This second rule has another application as well: especially when the quotation is a funny story or a moving story, look very closely to make sure it actually supports the point you discerned from your biblical text.
A good story has gravity — like a black hole. Many many preachers get sucked into a funny or moving story, and just can’t let it go. They preach the great story even though the story has nothing to do with the point Scripture is making.
Gotta go for now. I’ll explain the point you found interesting, about listening to God in the sermon, another time.
Fr. Dustin says
It’s funny that you mention “stealing sermons.”
Between the 15th and 17th centuries (if I’m remembering my dates correctly) the priesthood in Russia was basically a caste system. If your father was a priest, you became a priest.
Unfortunately, priests were not well paid and didn’t go to seminary. So, to make up for the lack of education, books of sermons floated around and priests were expected to read them in place of writing their own homilies.
Some of them, like the one I’m linking to below, were attributed to St. John Chrysostom, though that attribution is, ironically, falsified.
On a related note, I’ve found that confident preaching comes from practice and reading. The more I read, the more I synthesize the biblical story in my own way. I know of one author, Gary-something-or-other, who’s written some great stuff on prayer…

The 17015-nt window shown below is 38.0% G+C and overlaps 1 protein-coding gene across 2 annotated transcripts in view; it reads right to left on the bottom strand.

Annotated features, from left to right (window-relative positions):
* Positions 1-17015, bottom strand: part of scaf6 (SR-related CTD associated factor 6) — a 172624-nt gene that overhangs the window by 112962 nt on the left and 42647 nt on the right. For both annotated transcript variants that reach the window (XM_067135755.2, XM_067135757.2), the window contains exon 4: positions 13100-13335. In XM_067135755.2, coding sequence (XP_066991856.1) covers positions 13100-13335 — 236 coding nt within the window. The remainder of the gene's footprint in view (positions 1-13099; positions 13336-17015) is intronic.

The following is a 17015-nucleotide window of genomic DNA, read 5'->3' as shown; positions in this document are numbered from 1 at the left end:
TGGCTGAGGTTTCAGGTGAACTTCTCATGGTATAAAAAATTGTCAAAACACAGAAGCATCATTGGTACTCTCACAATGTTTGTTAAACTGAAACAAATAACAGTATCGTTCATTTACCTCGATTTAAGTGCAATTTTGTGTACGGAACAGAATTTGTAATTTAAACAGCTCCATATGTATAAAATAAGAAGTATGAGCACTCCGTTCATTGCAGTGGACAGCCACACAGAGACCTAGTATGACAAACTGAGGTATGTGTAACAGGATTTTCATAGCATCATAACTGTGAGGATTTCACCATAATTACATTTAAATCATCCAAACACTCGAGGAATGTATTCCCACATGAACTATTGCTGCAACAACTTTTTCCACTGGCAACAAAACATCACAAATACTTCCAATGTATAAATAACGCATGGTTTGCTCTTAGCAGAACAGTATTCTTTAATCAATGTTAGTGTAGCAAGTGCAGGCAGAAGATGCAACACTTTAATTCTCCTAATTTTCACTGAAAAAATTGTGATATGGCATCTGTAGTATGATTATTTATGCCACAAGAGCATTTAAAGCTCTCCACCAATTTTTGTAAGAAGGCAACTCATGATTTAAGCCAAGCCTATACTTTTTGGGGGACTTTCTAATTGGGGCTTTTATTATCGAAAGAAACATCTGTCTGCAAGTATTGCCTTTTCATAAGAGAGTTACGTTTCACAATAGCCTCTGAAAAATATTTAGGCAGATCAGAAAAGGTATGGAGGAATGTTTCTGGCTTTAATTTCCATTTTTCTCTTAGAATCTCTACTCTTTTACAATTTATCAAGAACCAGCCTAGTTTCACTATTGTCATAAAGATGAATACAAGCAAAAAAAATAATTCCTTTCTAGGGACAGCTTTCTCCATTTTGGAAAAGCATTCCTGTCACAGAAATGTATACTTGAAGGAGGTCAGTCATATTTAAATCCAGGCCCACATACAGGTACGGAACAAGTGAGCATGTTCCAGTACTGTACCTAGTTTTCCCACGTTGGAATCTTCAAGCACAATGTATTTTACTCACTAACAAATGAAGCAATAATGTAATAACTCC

Gary Neal Hansen says
You are very funny.
And I know you always cite your sources in your sermons!
The production of books of official sermons also happened in the West. In the Middle Ages often there would be no sermon at all at the typical Mass. This was a problem to Protestant eyes. Reformers insisted that good preaching was required at every service. But, good preaching was a challenge. Luther produced fat volumes for pastors to use, and the Anglicans had volumes of “official” homilies — they insisted the priests use something reliable rather than relying on their own gifts.
Thanks for this helpful guidance! I’ve also heard a few sermons where the illustration (humorous or otherwise) seems to divert one’s attention from the central focus of the sermon. I’ve walked away wondering at times how to connect the two.
I do, though, footnote my sermons as much as possible. I’ve had too many times where a parishioner has asked specifically where the content was derived — or wondered myself months or even years later. I do a shortened Turabian to make it less “deadly” (author, title, page). I do the same in prayers and liturgical elements that I use. It’s helped me a number of times — and I can easily capture it from the commentary or other resource.
I do try to include a bibliography of sources cited, also. I can easily copy the Turabian (or other form) reference from my Bible study software (Logos). Sometimes, I don’t quote the article independently (eg. Feasting on the Word, etc.), but don’t mention that to my first semester church history professor. I do take a few shortcuts. 🙂